REACHING out to the frustrated children across East Lancashire is a full time job for Katie Khan.

She is a speech and language therapist based in Lower Darwen and says that her business has doubled in size, as language evolves and pressures on local services stretch.

In 2003 the mother-of-two left her NHS job to deliver a better service to children in Lancashire schools, who were struggling.

“I noticed that my caseload grew larger and larger when I was in the NHS, my time was being spread more and more thinly. In particular, I was frustrated that I was unable to offer children and schools more opportunities for the therapy they required,” said Katie.

She then formed The Speech Bubble, a company that now employs five speech and language therapists, including her husband Imran.

“I decided that there was a better way to reach more children, and to do just that. I wanted to provide parents and schools with the opportunity for immediate therapy at a time and place convenient for all. No more large caseloads, no waiting lists, no problems with accessibility or reliability, and enough time for every child.”

According to Katie, 39, who has been in the industry for 17 years, poor attention spans, digital devices and a lack of family support contribute to children’s poor language skills.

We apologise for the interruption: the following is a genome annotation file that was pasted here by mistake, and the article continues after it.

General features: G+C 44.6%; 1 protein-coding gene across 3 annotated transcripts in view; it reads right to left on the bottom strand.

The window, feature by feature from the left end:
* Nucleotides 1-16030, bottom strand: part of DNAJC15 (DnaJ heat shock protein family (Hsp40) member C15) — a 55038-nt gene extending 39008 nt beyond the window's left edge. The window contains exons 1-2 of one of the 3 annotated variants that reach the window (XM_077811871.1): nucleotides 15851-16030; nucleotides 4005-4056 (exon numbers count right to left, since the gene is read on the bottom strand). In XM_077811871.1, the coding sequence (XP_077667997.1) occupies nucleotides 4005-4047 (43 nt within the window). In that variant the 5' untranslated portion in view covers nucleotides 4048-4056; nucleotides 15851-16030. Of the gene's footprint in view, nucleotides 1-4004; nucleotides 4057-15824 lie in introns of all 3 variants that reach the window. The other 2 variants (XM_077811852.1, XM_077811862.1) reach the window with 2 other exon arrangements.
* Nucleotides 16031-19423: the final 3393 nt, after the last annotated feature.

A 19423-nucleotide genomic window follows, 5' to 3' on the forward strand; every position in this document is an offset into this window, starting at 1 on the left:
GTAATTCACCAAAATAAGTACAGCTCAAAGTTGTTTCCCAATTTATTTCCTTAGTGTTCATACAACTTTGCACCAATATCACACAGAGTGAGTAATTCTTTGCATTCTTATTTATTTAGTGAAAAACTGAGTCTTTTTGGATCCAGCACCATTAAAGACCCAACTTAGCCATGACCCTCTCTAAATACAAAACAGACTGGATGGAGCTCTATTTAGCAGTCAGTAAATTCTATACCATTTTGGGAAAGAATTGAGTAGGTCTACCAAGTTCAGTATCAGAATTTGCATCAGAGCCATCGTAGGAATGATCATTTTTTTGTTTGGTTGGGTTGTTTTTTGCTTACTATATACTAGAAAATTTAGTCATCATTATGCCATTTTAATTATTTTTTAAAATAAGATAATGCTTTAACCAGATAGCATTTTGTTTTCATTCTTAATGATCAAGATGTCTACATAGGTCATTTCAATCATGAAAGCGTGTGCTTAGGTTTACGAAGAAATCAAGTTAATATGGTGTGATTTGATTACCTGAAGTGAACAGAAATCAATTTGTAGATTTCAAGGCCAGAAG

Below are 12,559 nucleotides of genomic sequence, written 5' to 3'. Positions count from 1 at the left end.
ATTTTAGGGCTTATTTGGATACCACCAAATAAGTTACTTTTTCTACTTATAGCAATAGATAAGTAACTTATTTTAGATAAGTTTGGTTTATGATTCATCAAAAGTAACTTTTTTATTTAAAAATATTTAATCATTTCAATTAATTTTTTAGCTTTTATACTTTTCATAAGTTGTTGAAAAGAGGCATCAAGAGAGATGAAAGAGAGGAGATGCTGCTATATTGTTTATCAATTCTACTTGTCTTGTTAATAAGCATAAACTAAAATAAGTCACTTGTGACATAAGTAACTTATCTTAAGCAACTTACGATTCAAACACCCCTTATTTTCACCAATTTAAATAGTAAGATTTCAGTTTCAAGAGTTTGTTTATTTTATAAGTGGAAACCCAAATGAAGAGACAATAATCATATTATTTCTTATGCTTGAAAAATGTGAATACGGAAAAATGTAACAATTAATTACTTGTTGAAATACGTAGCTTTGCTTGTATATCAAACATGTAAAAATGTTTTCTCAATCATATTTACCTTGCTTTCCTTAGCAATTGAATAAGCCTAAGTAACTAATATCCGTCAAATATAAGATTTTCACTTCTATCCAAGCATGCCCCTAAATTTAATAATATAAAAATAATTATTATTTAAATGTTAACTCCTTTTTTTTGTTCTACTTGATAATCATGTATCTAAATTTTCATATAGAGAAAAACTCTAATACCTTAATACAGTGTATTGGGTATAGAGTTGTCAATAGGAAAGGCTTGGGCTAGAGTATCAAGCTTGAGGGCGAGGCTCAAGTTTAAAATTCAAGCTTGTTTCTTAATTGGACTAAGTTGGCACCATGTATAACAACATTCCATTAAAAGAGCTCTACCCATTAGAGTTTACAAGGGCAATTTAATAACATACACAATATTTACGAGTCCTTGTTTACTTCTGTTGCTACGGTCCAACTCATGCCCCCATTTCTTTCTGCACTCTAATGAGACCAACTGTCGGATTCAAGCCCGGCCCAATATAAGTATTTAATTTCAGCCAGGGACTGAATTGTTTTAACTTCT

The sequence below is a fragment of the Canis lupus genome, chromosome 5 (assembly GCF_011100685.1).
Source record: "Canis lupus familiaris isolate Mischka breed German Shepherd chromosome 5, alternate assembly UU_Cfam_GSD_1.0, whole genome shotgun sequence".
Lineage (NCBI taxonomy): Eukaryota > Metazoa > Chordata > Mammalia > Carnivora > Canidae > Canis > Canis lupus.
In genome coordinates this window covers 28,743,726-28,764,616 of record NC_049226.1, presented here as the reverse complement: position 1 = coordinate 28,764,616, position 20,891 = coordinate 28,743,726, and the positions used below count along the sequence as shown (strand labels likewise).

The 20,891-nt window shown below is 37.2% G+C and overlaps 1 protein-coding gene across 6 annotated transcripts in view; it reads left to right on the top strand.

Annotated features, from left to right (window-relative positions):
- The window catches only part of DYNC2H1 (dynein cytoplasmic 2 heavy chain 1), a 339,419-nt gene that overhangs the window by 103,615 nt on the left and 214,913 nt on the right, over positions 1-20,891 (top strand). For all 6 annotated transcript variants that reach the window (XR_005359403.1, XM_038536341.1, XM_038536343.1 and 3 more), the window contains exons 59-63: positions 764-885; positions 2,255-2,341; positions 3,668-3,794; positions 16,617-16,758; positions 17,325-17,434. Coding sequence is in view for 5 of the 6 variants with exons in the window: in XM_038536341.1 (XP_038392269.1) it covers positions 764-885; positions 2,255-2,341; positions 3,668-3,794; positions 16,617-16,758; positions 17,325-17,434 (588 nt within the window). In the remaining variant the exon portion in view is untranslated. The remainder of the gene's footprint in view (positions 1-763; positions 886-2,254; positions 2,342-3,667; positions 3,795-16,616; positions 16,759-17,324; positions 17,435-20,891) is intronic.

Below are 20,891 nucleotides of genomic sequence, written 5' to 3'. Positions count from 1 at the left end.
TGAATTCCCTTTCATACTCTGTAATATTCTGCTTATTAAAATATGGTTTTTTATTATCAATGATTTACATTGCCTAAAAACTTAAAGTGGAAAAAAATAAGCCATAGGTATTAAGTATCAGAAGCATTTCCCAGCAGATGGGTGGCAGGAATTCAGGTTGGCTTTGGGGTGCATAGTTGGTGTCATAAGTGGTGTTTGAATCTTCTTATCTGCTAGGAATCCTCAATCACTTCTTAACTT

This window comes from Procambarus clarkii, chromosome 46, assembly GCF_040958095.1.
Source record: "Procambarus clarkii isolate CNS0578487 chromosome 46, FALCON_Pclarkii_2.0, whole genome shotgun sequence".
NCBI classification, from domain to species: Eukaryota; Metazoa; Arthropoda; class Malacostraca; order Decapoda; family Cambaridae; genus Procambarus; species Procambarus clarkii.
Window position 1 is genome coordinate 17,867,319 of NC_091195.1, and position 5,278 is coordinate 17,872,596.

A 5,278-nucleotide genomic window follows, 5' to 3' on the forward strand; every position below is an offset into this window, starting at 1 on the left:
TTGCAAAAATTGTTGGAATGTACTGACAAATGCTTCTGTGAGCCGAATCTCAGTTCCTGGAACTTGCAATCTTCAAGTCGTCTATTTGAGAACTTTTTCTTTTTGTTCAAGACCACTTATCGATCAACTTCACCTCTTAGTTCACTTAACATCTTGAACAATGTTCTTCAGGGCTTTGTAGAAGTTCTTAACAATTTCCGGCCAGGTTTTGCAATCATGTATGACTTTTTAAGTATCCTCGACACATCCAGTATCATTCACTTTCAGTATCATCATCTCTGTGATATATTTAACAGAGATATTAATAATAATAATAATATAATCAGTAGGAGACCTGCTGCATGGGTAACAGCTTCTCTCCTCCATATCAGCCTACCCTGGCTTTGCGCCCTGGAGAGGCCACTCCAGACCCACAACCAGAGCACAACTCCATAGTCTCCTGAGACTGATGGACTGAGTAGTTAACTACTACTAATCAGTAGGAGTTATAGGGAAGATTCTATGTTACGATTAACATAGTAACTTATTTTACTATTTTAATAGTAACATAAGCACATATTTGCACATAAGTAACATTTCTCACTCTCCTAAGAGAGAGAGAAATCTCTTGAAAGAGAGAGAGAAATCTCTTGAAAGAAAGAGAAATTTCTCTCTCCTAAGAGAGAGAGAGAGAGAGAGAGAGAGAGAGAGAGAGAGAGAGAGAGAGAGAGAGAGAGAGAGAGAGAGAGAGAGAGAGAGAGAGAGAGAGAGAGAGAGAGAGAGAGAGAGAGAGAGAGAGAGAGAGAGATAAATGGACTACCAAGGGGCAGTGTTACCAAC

“There are more children coming into school with poor attention spans, there’s a multitude of things that contribute to their speech. I notice traditions aren’t passed down from grandparents and there are parents out there living without family support.

“There’s a rise in single young parents who don’t have the time and are still learning themselves. Children need stories reading to them and parents don’t do that as much,” said Katie who also works with adults who struggle with speech.

Katie and her team work exclusively in schools.

“We’re not trying to replicate the NHS model of speech and language therapy. we specialise in an area that we feel is vitally important, but often overlooked. We are in an area where English is at a lower level, but that’s isn’t the main cause of language problems. For a lot of children there’s no known cause of a stammer, it can be a mixture of chemicals in the brain and there’s children with autism who also struggle,” said Katie.

Stammering has been a common problem from celebrities such as singing sensation Gareth Gates to royalty, with King George VI, as highlighted in the 2010, smash-hit movie, The King’s Speech.

“For adults who have a stammer, we concentrate on breathing techniques and relaxation and with children we try to change the environmental factors. I aim to make every learning opportunity fun, meaningful and positive for all children. Having operated in schools for several years, I’m confident in our ability to make a difference.”